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C.D. Warner, et al., comp.
The Library of the World’s Best Literature. An Anthology in Thirty Volumes. 1917.

Frances Browne (1816–1879)

Oh the Pleasant Days of Old!

OH the pleasant days of old, which so often people praise!

True, they wanted all the luxuries that grace our modern days;

Bare floors were strewed with rushes, the walls let in the cold:

Oh, how they must have shivered in those pleasant days of old!

Oh those ancient lords of old, how magnificent they were!

They threw down and imprisoned kings;—to thwart them who might dare?

They ruled their serfs right sternly; they took from Jews their gold:

Above both law and equity were those great lords of old!

Oh the gallant knights of old, for their valor so renowned!

With sword and lance and armor strong they scoured the country round;

And whenever aught to tempt them they met by wood or wold,

By right of sword they seized the prize,—those gallant knights of old!

Oh the gentle dames of old! who, quite free from fear or pain,

Could gaze on joust and tournament, and see their champions slain;

They lived on good beefsteaks and ale, which made them strong and bold,—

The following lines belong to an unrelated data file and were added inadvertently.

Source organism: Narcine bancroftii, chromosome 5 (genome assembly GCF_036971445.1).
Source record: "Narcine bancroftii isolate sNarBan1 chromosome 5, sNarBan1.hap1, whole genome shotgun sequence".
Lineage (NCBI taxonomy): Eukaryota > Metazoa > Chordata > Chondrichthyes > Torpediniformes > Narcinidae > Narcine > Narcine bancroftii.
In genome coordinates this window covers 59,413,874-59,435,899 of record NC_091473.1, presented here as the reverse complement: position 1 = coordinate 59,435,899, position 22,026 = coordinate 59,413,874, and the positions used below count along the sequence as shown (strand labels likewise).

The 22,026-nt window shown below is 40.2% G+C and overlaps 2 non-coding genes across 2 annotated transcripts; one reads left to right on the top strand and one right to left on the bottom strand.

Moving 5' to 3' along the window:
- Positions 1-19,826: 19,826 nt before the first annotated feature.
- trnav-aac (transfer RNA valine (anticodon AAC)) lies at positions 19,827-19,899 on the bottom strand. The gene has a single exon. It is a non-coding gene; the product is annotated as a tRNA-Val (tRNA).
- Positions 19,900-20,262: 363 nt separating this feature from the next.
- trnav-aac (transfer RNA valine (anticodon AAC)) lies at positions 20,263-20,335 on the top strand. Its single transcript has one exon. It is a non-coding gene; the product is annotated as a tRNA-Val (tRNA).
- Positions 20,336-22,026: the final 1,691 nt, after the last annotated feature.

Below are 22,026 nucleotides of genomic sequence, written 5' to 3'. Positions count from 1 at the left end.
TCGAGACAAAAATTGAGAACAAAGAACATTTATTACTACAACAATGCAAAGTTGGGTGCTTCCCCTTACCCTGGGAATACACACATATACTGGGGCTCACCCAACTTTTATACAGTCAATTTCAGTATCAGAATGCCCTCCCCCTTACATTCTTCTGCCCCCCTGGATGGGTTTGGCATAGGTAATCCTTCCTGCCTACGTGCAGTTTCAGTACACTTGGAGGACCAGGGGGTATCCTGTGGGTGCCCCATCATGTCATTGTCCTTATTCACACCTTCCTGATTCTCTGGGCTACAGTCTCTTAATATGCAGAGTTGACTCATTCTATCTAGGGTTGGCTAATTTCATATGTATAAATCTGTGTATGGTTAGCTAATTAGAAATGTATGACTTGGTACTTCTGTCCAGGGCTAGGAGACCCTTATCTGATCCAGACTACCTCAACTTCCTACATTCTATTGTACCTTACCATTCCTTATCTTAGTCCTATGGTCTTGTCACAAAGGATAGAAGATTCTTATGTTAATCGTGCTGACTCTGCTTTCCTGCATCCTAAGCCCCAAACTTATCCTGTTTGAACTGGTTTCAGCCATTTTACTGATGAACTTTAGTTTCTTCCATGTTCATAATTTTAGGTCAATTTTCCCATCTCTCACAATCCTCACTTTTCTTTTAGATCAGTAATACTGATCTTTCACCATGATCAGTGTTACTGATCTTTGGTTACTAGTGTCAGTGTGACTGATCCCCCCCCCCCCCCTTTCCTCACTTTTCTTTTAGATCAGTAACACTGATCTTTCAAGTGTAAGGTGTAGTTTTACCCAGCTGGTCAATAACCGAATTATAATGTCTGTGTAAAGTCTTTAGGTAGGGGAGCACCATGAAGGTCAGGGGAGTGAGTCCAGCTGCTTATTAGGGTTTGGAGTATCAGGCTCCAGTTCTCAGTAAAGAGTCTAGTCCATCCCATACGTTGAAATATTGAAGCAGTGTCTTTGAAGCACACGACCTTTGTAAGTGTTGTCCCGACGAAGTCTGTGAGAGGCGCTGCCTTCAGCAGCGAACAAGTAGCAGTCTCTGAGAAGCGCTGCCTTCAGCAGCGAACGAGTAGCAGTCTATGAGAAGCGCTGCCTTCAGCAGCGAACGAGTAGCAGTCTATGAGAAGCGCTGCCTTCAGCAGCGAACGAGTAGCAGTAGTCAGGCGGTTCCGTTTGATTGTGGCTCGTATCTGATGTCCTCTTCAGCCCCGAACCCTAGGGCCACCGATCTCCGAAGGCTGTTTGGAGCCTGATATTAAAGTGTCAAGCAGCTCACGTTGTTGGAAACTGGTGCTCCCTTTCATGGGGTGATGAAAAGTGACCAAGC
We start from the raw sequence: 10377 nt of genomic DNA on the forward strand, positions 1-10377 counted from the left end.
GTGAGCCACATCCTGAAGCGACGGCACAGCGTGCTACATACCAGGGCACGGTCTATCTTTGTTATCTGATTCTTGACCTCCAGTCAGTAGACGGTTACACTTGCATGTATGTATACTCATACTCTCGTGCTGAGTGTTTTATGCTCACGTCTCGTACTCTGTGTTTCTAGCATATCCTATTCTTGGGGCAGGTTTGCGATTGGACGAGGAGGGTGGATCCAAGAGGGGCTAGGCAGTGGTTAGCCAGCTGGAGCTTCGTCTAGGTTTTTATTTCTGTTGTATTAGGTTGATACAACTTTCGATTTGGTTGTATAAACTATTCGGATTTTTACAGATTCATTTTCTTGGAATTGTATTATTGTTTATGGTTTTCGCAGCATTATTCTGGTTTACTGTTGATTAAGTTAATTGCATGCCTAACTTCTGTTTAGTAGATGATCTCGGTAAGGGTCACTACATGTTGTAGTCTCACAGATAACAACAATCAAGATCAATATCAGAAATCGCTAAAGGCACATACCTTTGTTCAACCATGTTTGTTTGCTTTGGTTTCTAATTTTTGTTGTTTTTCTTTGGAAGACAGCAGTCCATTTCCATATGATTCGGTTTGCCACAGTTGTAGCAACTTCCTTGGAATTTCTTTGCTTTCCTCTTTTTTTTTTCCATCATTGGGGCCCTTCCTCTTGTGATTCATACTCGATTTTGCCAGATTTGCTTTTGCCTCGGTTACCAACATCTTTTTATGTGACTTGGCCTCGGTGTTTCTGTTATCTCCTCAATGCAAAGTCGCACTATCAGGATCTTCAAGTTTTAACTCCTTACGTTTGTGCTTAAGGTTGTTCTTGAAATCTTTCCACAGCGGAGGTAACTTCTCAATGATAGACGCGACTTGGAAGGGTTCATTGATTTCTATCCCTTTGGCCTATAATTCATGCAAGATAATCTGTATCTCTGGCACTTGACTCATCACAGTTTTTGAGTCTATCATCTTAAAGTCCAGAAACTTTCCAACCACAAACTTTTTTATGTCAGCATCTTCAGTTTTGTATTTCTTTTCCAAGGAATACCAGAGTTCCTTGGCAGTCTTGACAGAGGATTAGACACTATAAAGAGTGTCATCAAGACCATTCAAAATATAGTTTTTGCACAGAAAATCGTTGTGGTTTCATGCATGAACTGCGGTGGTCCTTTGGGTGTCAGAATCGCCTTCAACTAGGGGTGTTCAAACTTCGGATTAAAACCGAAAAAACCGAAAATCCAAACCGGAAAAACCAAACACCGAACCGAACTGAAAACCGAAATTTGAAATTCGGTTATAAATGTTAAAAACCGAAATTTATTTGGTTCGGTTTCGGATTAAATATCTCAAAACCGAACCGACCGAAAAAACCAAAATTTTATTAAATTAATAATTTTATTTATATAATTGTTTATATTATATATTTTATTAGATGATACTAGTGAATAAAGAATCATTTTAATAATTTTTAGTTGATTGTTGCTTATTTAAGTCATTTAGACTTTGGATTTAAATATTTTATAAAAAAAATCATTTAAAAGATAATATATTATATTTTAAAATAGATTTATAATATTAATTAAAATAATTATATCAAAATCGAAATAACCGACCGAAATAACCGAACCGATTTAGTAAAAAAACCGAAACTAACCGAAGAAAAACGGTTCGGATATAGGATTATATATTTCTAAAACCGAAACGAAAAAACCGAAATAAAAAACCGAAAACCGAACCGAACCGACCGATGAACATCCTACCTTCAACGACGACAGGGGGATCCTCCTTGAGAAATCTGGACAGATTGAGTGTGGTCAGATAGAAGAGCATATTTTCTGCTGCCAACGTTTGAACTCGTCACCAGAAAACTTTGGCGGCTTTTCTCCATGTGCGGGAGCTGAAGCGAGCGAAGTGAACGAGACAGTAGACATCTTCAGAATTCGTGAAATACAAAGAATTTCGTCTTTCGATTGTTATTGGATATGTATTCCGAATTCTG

Oh, more like men than women were those gentle dames of old!

Oh those mighty towers of old! with their turrets, moat, and keep,

Their battlements and bastions, their dungeons dark and deep:

Full many a baron held his court within the castle hold;

And many a captive languished there, in those strong towers of old.

Oh the troubadours of old! with the gentle minstrelsie

Of hope and joy, or deep despair, whiche’er their lot might be;

For years they served their ladye-love ere they their passions told:

Oh, wondrous patience must have had those troubadours of old!

Oh those blessed times of old, with their chivalry and state!

I love to read their chronicles, which such brave deeds relate;

I love to sing their ancient rhymes, to hear their legends told;—

But Heaven be thanked I live not in those blessed times of old!